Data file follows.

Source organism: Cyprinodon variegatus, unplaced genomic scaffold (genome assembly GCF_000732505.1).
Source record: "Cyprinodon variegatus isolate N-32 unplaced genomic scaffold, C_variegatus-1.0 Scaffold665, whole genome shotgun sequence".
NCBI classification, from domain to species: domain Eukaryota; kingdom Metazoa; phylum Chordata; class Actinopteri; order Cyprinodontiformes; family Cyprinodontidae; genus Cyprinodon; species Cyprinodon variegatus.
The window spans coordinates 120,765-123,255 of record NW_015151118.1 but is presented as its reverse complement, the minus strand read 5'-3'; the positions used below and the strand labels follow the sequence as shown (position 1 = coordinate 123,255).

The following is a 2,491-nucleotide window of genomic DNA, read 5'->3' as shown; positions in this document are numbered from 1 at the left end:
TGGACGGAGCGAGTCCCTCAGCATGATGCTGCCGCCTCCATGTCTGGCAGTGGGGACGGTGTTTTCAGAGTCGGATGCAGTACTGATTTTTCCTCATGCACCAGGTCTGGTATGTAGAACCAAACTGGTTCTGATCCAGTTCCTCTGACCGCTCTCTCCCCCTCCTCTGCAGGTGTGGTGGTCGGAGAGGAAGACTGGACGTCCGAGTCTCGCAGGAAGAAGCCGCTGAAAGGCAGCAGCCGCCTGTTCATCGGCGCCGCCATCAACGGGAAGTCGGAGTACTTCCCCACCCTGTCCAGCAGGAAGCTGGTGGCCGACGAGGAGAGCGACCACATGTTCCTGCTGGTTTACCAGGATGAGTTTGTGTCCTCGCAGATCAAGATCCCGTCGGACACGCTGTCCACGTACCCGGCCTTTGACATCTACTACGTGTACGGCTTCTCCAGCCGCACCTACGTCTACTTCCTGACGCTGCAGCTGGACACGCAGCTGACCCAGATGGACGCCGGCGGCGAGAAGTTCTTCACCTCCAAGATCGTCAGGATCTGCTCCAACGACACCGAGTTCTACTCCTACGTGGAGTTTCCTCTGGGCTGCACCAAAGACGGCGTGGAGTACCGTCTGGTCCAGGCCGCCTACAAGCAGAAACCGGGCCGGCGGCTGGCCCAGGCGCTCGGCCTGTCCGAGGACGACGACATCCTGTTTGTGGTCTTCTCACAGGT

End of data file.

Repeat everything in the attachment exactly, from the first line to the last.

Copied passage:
Source organism: Cyprinodon variegatus, unplaced genomic scaffold (genome assembly GCF_000732505.1).
Source record: "Cyprinodon variegatus isolate N-32 unplaced genomic scaffold, C_variegatus-1.0 Scaffold665, whole genome shotgun sequence".
NCBI classification, from domain to species: domain Eukaryota; kingdom Metazoa; phylum Chordata; class Actinopteri; order Cyprinodontiformes; family Cyprinodontidae; genus Cyprinodon; species Cyprinodon variegatus.
The window spans coordinates 120,765-123,255 of record NW_015151118.1 but is presented as its reverse complement, the minus strand read 5'-3'; the positions used below and the strand labels follow the sequence as shown (position 1 = coordinate 123,255).

The following is a 2,491-nucleotide window of genomic DNA, read 5'->3' as shown; positions in this document are numbered from 1 at the left end:
TGGACGGAGCGAGTCCCTCAGCATGATGCTGCCGCCTCCATGTCTGGCAGTGGGGACGGTGTTTTCAGAGTCGGATGCAGTACTGATTTTTCCTCATGCACCAGGTCTGGTATGTAGAACCAAACTGGTTCTGATCCAGTTCCTCTGACCGCTCTCTCCCCCTCCTCTGCAGGTGTGGTGGTCGGAGAGGAAGACTGGACGTCCGAGTCTCGCAGGAAGAAGCCGCTGAAAGGCAGCAGCCGCCTGTTCATCGGCGCCGCCATCAACGGGAAGTCGGAGTACTTCCCCACCCTGTCCAGCAGGAAGCTGGTGGCCGACGAGGAGAGCGACCACATGTTCCTGCTGGTTTACCAGGATGAGTTTGTGTCCTCGCAGATCAAGATCCCGTCGGACACGCTGTCCACGTACCCGGCCTTTGACATCTACTACGTGTACGGCTTCTCCAGCCGCACCTACGTCTACTTCCTGACGCTGCAGCTGGACACGCAGCTGACCCAGATGGACGCCGGCGGCGAGAAGTTCTTCACCTCCAAGATCGTCAGGATCTGCTCCAACGACACCGAGTTCTACTCCTACGTGGAGTTTCCTCTGGGCTGCACCAAAGACGGCGTGGAGTACCGTCTGGTCCAGGCCGCCTACAAGCAGAAACCGGGCCGGCGGCTGGCCCAGGCGCTCGGCCTGTCCGAGGACGACGACATCCTGTTTGTGGTCTTCTCACAGGT